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A Panel of Serum Biomarkers Differentiates IgA Nephropathy from Other Renal Diseases

  • Hiroyuki Yanagawa ,

    Contributed equally to this work with: Hiroyuki Yanagawa, Hitoshi Suzuki

    Affiliation Division of Nephrology, Department of Internal Medicine, Juntendo University Faculty of Medicine, Tokyo, Japan

  • Hitoshi Suzuki ,

    Contributed equally to this work with: Hiroyuki Yanagawa, Hitoshi Suzuki

    Affiliation Division of Nephrology, Department of Internal Medicine, Juntendo University Faculty of Medicine, Tokyo, Japan

  • Yusuke Suzuki,

    Affiliation Division of Nephrology, Department of Internal Medicine, Juntendo University Faculty of Medicine, Tokyo, Japan

  • Krzysztof Kiryluk,

    Affiliation Division of Nephrology, Department of Medicine, Columbia University College of Physicians and Surgeons, New York, New York, United States of America

  • Ali G. Gharavi,

    Affiliation Division of Nephrology, Department of Medicine, Columbia University College of Physicians and Surgeons, New York, New York, United States of America

  • Kiyoshi Matsuoka,

    Affiliation Clinical Research Center, Juntendo University Faculty of Medicine, Tokyo, Japan

  • Yuko Makita,

    Affiliation Division of Nephrology, Department of Internal Medicine, Juntendo University Faculty of Medicine, Tokyo, Japan

  • Bruce A. Julian,

    Affiliations Department of Medicine, University of Alabama at Birmingham, Birmingham, Alabama, United States of America, Department of Microbiology, University of Alabama at Birmingham, Birmingham, Alabama, United States of America

  • Jan Novak,

    Affiliation Department of Microbiology, University of Alabama at Birmingham, Birmingham, Alabama, United States of America

  • Yasuhiko Tomino

    yasu@juntendo.ac.jp

    Affiliation Division of Nephrology, Department of Internal Medicine, Juntendo University Faculty of Medicine, Tokyo, Japan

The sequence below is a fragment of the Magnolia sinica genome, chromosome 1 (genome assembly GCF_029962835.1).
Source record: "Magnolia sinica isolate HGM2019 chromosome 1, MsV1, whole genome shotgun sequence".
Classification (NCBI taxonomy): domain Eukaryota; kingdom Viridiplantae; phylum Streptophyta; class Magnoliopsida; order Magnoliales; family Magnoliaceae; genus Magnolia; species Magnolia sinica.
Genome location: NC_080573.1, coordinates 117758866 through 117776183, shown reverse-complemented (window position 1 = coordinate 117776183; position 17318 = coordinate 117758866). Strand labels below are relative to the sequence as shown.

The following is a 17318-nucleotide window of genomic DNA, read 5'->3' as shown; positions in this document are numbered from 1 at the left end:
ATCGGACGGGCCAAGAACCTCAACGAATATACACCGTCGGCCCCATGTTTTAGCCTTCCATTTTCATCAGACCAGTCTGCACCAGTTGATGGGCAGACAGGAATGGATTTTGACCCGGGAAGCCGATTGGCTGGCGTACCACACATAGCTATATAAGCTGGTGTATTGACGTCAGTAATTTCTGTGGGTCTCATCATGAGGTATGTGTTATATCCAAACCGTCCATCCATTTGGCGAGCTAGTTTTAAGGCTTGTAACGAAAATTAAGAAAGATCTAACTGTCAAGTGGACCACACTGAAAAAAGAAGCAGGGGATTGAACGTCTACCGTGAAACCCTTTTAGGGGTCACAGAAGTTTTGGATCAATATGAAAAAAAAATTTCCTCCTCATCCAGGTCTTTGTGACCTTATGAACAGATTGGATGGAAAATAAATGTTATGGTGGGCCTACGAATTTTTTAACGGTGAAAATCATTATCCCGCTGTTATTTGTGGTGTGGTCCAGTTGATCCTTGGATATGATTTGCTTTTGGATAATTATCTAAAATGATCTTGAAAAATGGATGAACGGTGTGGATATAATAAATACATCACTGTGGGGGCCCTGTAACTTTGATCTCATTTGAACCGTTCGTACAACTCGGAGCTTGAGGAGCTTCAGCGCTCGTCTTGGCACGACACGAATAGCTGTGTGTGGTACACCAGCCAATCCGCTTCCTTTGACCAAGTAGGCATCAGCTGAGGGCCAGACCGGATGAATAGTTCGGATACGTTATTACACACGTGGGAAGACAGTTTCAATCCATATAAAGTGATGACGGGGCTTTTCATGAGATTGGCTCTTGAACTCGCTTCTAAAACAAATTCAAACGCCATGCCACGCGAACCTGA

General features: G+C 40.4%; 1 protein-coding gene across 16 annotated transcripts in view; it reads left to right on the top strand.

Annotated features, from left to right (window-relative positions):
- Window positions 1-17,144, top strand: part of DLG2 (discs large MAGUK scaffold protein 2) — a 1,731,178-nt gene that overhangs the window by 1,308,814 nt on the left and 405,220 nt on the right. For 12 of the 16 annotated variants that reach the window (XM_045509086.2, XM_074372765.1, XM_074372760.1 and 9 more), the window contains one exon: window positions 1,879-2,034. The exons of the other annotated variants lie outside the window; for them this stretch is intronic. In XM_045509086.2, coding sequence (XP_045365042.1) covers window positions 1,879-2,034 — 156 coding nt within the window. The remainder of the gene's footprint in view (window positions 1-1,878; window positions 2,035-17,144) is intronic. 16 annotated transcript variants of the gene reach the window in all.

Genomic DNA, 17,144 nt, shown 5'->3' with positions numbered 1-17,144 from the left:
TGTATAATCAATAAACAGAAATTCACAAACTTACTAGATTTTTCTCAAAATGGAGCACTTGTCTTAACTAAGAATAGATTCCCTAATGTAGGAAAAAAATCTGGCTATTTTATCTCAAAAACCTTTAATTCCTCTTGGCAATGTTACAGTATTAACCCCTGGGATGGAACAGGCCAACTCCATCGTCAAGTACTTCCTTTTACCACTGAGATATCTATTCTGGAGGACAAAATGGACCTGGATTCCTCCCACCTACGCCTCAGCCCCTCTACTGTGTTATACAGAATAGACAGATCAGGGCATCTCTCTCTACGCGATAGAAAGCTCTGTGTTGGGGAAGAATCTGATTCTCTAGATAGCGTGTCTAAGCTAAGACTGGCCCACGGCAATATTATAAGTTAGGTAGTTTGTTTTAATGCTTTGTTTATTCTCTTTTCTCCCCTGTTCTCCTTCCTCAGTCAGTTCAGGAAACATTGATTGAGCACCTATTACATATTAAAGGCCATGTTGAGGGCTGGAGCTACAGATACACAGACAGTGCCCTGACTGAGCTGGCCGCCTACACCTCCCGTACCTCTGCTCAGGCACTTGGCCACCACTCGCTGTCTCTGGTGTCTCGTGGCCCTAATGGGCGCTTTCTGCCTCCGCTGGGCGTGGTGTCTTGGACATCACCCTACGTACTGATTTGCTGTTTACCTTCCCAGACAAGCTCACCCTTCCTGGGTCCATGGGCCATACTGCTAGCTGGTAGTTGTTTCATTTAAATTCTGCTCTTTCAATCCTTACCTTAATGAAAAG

A Panel of Serum Biomarkers Differentiates IgA Nephropathy from Other Renal Diseases

  • Hiroyuki Yanagawa, 
  • Hitoshi Suzuki, 
  • Yusuke Suzuki, 
  • Krzysztof Kiryluk, 
  • Ali G. Gharavi, 
  • Kiyoshi Matsuoka, 
  • Yuko Makita, 
  • Bruce A. Julian, 
  • Jan Novak, 
  • Yasuhiko Tomino
PLOS
x

Abstract

Background and Objectives

There is increasing evidence that galactose-deficient IgA1 (Gd-IgA1) and Gd-IgA1-containing immune complexes are important for the pathogenesis of IgA nephropathy (IgAN). In the present study, we assessed a novel noninvasive multi-biomarker approach in the diagnostic test for IgAN.

Materials and Methods

We compared serum levels of IgA, IgG, Gd-IgA1, Gd-IgA1-specific IgG and Gd-IgA1-specific IgA in 135 IgAN patients, 79 patients with non-IgAN chronic kidney disease (CKD) controls and 106 healthy controls. Serum was collected at the time of kidney biopsy from all IgAN and CKD patients.

Results

Each serum marker was significantly elevated in IgAN patients compared to CKD (P<0.001) and healthy controls (P<0.001). While 41% of IgAN patients had elevated serum Gd-IgA1 levels, 91% of these patients exhibited Gd-IgA1-specific IgG levels above the 90th percentile for healthy controls (sensitivity 89%, specificity 92%). Although up to 25% of CKD controls, particularly those with immune-mediated glomerular diseases including lupus nephritis, also had elevated serum levels of Gd-IgA1-specific IgG, most IgAN patients had elevated levels of Gd-IgA1-specific antibody of both isotypes. Serum levels of Gd-IgA1-specific IgG were associated with renal histological grading. Furthermore, there was a trend toward higher serum levels of Gd-IgA1-specific IgG in IgAN patients with at least moderate proteinuria (≥1.0 g/g), compared to patients with less proteinuria.

Conclusions

Serum levels of Gd-IgA1-specific antibodies are elevated in most IgAN patients, and their assessment, together with serum levels of Gd-IgA1, improves the specificity of the assays. Our observations suggest that a panel of serum biomarkers may be helpful in differentiating IgAN from other glomerular diseases.